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By Phil Ascough
This year, we celebrate our 25th birthday and to mark the occasion, Phil Ascough looks back at the last 25 years at Sewell Facilities Management:
As they reach their historic quarter-century milestone a fair question for the team at Sewell FM might be whether they, as a business, have achieved the “day one” quality standard which they set for the schools, health centres and other buildings in their care.
In truth, they have exceeded it. By any measurement you apply, the company is hitting targets, setting new ones and doing really well at things that weren’t even invented when it started.
Take facilities management itself. The sector barely existed in the UK when the directors of Sewell Group decided in 1994 to partner with another Hull firm, Cleaning & Paper Disposables Ltd. Paul Sewell, now Chairman of Sewell Group, had come across the concept while on holiday in Florida and saw it as something which could add value to the work of his construction business.
The new company was launched on the basis of potential, and a flick through the Yellow Pages at the time showed there were no other FM companies to learn from. So the approach was one of caution, with one man and his tools drawing on the staff and sub-contractors of Sewell Group and CPD as and when required.
Mick Coxon was there from the start, left for a few years and then went back. Now a Mobile Maintenance Engineer, he remembers their repertoire.
He said: “We looked after any maintenance that came up, central heating systems, bathrooms, plumbing and heating. It was just me and some contractors and it was like that for the first few months and then we started to get other contracts. Hull Daily Mail, EWS railways, various housing associations, bigger projects than we had worked on before.”
A significant one-off job in the mid-1990s was the clean-up after a major fire at the Waterfront Hotel and nightclub in Hull. But it was the lower profile deal with BP Chemicals to look after the sports and social club at Saltend and Lambert House, their private hotel in Hedon, which was described at the time as the tip of the iceberg, partly because of the scale of BP’s operations in the Hull area but mainly because it showed that the penny had dropped.
BP acknowledged that they were great at producing chemicals but didn’t afford the same priority to their ancillary areas. Other prominent local businesses including the Royal Station Hotel and Princes Quay Shopping Centre bought into the FM philosophy. The game-changer came in 1999 with Sewell Group’s confirmation as the preferred bidder for the 25-year agreement to design, build, finance and operate Victoria Dock school in Hull – the first in the UK to be provided under the Private Finance Initiative (PFI).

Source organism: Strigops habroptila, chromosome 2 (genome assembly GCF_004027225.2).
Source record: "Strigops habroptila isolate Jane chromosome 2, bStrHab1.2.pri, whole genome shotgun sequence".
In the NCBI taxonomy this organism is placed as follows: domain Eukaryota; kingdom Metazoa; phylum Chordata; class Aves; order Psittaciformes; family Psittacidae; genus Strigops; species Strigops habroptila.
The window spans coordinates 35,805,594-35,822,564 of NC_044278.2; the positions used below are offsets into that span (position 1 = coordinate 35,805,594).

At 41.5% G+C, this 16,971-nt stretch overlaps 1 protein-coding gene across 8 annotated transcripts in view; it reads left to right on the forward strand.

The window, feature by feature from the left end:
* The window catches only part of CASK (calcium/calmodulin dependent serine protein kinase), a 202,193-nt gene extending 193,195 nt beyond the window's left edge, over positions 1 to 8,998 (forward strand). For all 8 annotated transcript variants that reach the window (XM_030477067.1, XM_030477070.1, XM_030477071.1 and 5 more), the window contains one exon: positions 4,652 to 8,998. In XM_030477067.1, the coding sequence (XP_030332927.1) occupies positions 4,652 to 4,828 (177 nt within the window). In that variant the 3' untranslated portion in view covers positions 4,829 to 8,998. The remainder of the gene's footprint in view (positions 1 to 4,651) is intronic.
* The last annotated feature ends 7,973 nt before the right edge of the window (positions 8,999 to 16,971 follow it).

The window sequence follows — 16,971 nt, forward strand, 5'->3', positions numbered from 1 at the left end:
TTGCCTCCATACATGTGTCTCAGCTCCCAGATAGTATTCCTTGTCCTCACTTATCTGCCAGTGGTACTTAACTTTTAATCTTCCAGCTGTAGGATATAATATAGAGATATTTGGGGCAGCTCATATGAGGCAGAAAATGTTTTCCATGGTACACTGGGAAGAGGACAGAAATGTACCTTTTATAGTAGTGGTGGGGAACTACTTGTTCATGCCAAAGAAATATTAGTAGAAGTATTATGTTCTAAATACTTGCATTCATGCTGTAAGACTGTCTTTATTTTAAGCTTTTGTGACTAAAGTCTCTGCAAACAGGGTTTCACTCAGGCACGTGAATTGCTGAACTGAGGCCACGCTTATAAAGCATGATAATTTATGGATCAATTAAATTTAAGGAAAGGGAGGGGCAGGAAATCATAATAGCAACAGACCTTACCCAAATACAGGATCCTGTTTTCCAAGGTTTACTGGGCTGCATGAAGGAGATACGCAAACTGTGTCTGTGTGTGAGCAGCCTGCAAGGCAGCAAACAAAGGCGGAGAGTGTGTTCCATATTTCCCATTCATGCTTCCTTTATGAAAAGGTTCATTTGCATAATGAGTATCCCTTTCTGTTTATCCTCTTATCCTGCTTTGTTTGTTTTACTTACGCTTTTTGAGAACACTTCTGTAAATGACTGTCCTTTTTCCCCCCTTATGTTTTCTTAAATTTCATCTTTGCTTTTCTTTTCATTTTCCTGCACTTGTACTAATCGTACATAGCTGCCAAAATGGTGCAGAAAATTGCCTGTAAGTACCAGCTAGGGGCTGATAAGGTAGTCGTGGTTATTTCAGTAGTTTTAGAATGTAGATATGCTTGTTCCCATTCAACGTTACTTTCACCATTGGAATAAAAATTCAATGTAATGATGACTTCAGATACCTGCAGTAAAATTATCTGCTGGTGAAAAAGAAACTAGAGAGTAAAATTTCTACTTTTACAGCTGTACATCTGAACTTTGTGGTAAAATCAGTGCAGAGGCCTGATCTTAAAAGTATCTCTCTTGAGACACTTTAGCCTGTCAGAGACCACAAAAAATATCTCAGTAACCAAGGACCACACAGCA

Martin Stead is another who left Sewell Group to gain experience of different disciplines and later returned. He first joined the company in 1993 as a management apprentice, relishing the move from school straight to a building site.
He said: “It was sink or swim, communicating with experienced trades people who were significantly older than me.”
Martin swam. The company put him through university and he broadened his horizons working as a quantity surveyor in Australia and then for UK construction giant Birse, helping them build the KC Stadium and, on completion, burying his battered shoes in the embankment behind the East Stand. His return to Sewell Group in 2007 and his subsequent elevation to the role of Managing Director of Sewell FM came as the company was about to take off. In the seven years which followed, the workforce grew from below 10 to more than 100.
Martin said: “By 2007 Sewell FM was fairly well established. They had Victoria Dock School, three schools in York and the first three health centres opened under the NHS Local Improvement Finance Trust (LIFT) initiative.
“The beauty of the business is the longevity of the work. Contracts of 25 years enable you to make long term decisions about how you will do things and the investment you will commit. In exchange for that security, the risk of the building not being operational is passed down to us. If it’s not operational we are penalised financially. It’s in our interests to keep the buildings as well maintained as possible.”
Hence that commitment to day one quality, and with it the evidence to present to critics of PFI – the system works if it is implemented properly.
Martin said: “I would challenge anyone to go down to Victoria Dock Primary School 20 years after it was built and guess the age of it, because it is looked after so well. The key is that we are a local business and we can’t afford to do a shoddy job because people know where we are.
“The other aspect is the relationship between the construction company and the FM company. If that’s done well you can allow the FM company to influence the construction, with the focus on quality and making sure that things are not going to break down and are still well maintained. Where PFI doesn’t work well is where that relationship isn’t very strong.
“We could probably have achieved higher profitability if we had taken a different approach but we wouldn’t have had the same level of repeat business and the commercial market would dictate that we couldn’t perform as we want to perform. We would have had more problems.
“Experiencing our approach with my team on a daily basis is really important. I have had various back to the floor days and I can confirm that cleaning is hard work. If you are asking a cleaner to clean a foundation stage classroom in a certain amount of time you need to stand alongside them and see the challenges, like picking Play Doh out of the carpet!
“We want to expand geographically and we are working on that. We would still stick to our guiding principles, working with someone rather than for someone.”